Cookies on this website
We use cookies to ensure that we give you the best experience on our website. If you click 'Continue' we'll assume that you are happy to receive all cookies and you won't see this message again. Click 'Find out more' for information on how to change your cookie settings.

The increasingly evident role of asymptomatic and pre-symptomatic transmission means testing is central to COVID-19 control, but test sensitivity estimates are low (around 65%). We extend an existing branching process contact tracing model, adding diagnostic testing and refining parameter estimates. Poor test sensitivity potentially reduces the efficacy of contact tracing, due to false-negative results impacting quarantine. We show that, counter-intuitively, faster testing could also reduce operational test sensitivity, exacerbating this effect. If sensitivity-based risks are mitigated, we find that contact tracing can facilitate control, but small changes in the population reproduction number (1·3 to 1·5) could impact contact tracing feasibility.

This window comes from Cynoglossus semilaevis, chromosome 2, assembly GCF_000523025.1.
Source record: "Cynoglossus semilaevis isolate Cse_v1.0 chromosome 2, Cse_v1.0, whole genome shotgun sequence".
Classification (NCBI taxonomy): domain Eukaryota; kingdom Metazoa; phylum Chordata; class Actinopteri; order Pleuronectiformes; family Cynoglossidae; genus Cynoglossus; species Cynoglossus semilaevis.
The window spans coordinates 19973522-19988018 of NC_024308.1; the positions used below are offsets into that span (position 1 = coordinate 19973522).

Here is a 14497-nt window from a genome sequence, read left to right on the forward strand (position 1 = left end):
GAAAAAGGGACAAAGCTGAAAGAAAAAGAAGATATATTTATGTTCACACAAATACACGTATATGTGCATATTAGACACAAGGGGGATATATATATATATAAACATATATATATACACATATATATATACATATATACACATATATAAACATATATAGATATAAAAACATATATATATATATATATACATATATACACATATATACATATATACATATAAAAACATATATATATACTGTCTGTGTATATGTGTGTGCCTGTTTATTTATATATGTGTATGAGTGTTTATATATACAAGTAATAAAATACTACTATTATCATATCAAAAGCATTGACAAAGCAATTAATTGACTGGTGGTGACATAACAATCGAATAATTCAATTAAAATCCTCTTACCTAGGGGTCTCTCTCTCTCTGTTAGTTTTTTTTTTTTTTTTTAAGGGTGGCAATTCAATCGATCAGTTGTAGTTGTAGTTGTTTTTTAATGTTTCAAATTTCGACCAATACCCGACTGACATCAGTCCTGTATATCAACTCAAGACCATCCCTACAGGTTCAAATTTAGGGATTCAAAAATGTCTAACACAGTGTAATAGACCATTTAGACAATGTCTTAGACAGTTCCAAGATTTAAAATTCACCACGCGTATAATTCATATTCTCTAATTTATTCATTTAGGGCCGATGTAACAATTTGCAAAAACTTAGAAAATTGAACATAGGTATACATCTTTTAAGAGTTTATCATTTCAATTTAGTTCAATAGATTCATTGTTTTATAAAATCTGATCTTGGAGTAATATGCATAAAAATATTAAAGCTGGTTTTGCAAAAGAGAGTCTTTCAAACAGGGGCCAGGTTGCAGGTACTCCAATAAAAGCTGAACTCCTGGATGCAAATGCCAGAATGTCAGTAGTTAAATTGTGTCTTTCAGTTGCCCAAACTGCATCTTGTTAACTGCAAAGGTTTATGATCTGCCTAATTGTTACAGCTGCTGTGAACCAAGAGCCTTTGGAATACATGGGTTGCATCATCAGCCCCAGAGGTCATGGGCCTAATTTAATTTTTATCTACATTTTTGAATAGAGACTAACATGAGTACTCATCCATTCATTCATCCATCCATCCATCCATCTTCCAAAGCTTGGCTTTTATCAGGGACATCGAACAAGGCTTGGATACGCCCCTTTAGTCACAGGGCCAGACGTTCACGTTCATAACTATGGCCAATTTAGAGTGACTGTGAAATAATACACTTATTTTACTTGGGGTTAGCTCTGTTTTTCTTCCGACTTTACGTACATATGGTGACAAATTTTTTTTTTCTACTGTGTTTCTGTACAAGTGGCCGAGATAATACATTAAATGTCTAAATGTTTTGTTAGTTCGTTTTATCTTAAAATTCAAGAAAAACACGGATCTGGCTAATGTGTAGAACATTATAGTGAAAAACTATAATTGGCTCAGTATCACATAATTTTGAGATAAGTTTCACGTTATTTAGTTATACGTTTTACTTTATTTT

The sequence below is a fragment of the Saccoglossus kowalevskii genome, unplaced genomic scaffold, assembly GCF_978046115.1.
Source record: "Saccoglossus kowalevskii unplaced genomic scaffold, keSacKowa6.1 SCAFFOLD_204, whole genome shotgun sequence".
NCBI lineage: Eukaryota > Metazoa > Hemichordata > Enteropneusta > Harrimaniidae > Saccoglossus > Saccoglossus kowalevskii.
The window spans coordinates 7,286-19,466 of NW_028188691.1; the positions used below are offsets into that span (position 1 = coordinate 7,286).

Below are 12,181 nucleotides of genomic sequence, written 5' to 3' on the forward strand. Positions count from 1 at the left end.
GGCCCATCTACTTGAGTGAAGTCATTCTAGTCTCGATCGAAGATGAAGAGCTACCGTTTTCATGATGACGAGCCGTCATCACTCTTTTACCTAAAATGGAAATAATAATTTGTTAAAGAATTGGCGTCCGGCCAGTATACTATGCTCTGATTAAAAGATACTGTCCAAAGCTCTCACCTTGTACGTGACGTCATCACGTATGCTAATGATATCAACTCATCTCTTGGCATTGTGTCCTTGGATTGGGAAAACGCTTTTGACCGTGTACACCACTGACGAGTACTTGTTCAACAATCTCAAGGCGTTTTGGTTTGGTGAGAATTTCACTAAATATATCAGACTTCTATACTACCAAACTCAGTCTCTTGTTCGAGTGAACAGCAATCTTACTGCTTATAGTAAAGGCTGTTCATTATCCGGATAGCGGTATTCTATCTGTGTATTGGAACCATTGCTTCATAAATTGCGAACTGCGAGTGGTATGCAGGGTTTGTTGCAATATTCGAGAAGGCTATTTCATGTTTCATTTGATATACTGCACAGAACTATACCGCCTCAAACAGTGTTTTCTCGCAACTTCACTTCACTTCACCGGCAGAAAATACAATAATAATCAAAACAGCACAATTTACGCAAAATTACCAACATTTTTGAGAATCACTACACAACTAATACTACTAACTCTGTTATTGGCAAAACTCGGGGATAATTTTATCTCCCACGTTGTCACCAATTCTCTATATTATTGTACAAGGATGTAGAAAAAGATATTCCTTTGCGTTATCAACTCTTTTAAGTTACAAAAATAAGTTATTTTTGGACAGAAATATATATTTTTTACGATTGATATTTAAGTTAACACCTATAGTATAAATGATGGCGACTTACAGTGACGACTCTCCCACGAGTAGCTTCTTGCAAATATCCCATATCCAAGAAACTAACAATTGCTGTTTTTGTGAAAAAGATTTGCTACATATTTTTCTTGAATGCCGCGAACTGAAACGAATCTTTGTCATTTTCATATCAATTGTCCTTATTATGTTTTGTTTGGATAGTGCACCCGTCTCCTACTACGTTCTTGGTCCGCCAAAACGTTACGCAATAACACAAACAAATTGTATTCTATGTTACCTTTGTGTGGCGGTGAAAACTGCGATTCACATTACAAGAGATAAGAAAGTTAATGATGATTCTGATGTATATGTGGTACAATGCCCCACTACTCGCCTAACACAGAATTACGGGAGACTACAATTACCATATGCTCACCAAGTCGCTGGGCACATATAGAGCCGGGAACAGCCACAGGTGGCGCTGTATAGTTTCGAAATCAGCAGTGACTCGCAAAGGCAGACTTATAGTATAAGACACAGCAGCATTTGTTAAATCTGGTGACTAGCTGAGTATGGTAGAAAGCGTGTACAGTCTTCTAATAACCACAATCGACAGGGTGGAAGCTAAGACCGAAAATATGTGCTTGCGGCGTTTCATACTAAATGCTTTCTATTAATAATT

Original publication




Working paper

Publication Date



CMMID COVID-19 working group